So after reading a long conversation about Gandalf being an epic level fighter, it has been brought to my attention that Boromir was killed not as a plot device, but because he was getting too close to the DM's girlfriend. The facts are quite obvious for all to see, those in the gaming community have seen it far too often. One PC gets all the DM's favoritism, the closer they are to the DM the more good stuff they get. Poor Boromir got too close to Frodo, so he had to die.
It's apparent Frodo is being played by the DM's girlfriend. All the signs of favoritism are there. Frodo gets picked to be the Chosen One. At level one he's given not just the epic level artifact, but on top of it all he even gets gifted a substantial amount of money in Bilbo's house. So he's now the heir to Bilbo's fortune, who was obviously the DM's old character. After that it's all about Frodo, the Nazgul at the watchtower attack only him, causing drama centered on Frodo as he's rushed to the elves. Once there he's immediately gifted magic armor and weapons by the DM's old character. In Moria he gets a get out of death free card when the DM suddenly remembers that mithril chain would somehow absorb all the force of the troll's spear, where anybody else would have crushed ribs as well. In the final fight, not one Uruk Hai finds and attacks Frodo, despite the rest of the party being swarmed by them.
Now look at poor Boromir. Boromir was the nicest one to Frodo. When Gandalf forgets just because he's a high level fighter with tons of hit points and can survive climbing a mountain without assistance, Boromir points out Frodo's freezing to death. When Gandalf falls to what seems to be his death, again Boromir is there for the Frodo. When Frodo is grieving heavily outside Moria the taskmaster Aragorn wants to keep the party moving to the next encounter, but Boromir wants to give Frodo's player time to roleplay her grief. Finally the DM's had enough. Boromir has to die. The signs start almost immediately. When Galadriel gives out gifts most of the party gets magical weapons or artifacts. Boromir gets a belt. Not even a magical one. Not even important enough to be included in the movie. Sure Gimli gets only three hairs, BUT THAT'S WHAT HE ASKS FOR. Every other member of the party without a magic weapon gets one, except Sam who gets a magic rope which comes in quite useful not to far into the story.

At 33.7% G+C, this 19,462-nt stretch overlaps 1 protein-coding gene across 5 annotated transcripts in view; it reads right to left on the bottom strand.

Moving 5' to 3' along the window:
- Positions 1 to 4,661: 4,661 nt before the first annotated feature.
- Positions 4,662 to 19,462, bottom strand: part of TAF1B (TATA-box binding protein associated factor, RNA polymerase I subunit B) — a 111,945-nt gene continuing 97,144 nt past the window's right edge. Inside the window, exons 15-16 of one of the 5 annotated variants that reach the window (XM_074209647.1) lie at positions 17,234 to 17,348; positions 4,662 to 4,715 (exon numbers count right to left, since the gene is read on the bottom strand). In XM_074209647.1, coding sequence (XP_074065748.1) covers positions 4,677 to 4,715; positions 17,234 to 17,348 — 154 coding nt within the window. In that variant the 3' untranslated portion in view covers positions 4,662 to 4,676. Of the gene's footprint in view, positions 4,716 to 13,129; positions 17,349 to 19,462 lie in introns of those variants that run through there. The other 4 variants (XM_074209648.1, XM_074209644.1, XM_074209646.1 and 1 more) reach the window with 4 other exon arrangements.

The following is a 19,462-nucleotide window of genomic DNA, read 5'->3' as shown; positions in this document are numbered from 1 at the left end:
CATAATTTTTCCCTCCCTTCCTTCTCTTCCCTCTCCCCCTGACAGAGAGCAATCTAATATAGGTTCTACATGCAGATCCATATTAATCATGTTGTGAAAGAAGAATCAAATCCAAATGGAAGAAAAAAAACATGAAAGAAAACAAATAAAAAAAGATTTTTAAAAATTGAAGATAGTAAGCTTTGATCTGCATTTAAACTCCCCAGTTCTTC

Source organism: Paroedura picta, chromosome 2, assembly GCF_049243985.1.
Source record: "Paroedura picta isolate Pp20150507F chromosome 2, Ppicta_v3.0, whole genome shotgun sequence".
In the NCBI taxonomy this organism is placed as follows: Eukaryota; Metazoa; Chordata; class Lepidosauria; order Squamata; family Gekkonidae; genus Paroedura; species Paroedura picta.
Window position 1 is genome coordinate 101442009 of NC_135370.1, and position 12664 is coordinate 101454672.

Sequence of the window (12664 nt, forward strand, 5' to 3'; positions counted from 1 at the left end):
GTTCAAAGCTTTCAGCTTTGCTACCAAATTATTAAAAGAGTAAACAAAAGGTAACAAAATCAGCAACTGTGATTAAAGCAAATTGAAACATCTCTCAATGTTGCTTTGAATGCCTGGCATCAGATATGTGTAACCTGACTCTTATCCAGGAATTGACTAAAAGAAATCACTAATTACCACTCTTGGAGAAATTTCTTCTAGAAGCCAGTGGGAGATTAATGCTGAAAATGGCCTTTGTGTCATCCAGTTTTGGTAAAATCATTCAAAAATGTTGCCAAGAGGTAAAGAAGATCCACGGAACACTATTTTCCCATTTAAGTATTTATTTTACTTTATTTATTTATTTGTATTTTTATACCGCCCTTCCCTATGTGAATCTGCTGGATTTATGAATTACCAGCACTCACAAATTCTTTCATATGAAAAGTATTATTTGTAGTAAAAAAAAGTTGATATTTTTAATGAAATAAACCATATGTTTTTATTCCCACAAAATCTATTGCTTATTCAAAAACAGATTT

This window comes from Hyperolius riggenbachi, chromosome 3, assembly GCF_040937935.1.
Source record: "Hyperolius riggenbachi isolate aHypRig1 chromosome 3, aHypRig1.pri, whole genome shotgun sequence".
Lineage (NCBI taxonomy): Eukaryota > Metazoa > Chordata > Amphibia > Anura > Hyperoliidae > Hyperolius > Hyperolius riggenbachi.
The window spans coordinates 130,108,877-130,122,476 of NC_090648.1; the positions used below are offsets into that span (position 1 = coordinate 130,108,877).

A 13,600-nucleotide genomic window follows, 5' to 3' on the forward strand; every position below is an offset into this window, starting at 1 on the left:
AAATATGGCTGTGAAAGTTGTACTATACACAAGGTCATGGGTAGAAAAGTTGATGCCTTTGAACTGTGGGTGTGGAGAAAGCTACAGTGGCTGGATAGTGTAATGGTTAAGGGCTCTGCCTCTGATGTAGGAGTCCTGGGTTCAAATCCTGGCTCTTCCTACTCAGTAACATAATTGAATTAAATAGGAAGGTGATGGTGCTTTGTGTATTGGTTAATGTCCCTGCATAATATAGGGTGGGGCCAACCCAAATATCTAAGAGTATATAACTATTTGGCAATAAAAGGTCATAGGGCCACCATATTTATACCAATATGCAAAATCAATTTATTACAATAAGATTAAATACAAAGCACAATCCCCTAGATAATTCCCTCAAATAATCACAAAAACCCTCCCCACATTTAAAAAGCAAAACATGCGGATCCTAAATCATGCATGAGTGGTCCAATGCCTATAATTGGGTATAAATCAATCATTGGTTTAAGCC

So the party gets to Amon Hen, that's when it all comes to a head. Clearly the DM has been talking to his girlfriend because Frodo is suddenly hostile to Boromir, who has been nothing but supportive this entire adventure and been the shoulder to cry on. When the Uruk Hai finally attack, look at how the monsters are paired against the heroes. About half a dozen each head for Aragorn, Legolas and Gimli, while a full three dozen at least make a bee line for Boromir, Merry and Pippin while none go after Frodo and Sam. You've got at least five dozen Uruk Hai and you give two members of the party a pass in the big fight? That reeks of favoritism. So you've got Boromir facing down forty fighting Uruk Hai with Merry and Pippin along side him. Except none of the Uruk Hai go after the hobbits, they all concentrate on Boromir. The hobbits have to forcibly engage the Uruk Hai because none are attacking them, despite taking fire from the hobbits. No, every single one of them go for Boromir. When Boromir wipes out the entire first wave, he blows his horn to let the others know his situation. This also draw all the other Uruk Hai, which for some reason don't attack Aragorn unless he attacks first. All them go straight for Boromir. Finally after Boromir has completely exhausting himself killing more Uruk Hai than the rest of the party combined, then the boss shows up and easily takes down Boromir as he's low on hit points by this time. Seriously Lurtz? Three straight confirmed criticals? Not suspicious at all.
Once Boromir is down, Lurtz can't hit Aragorn to save his life. Every attack either misses or Aragorn shakes off easily. The fight takes just long enough for Boromir to bleed out, as Gimli and Legolas are still nowhere to be seen. So the DM gets his wish and kills off the character of the one guy that was nice to the DM's girlfriend. The DM then makes sure nobody else will get a chance to be the next Boromir by sending Sam and Frodo off on a side quest, far away from the rest of the party. Boromir's player quits the game in disgust and the party splinters into three groups. The DM made his life so much more difficult out of sheer jealousy.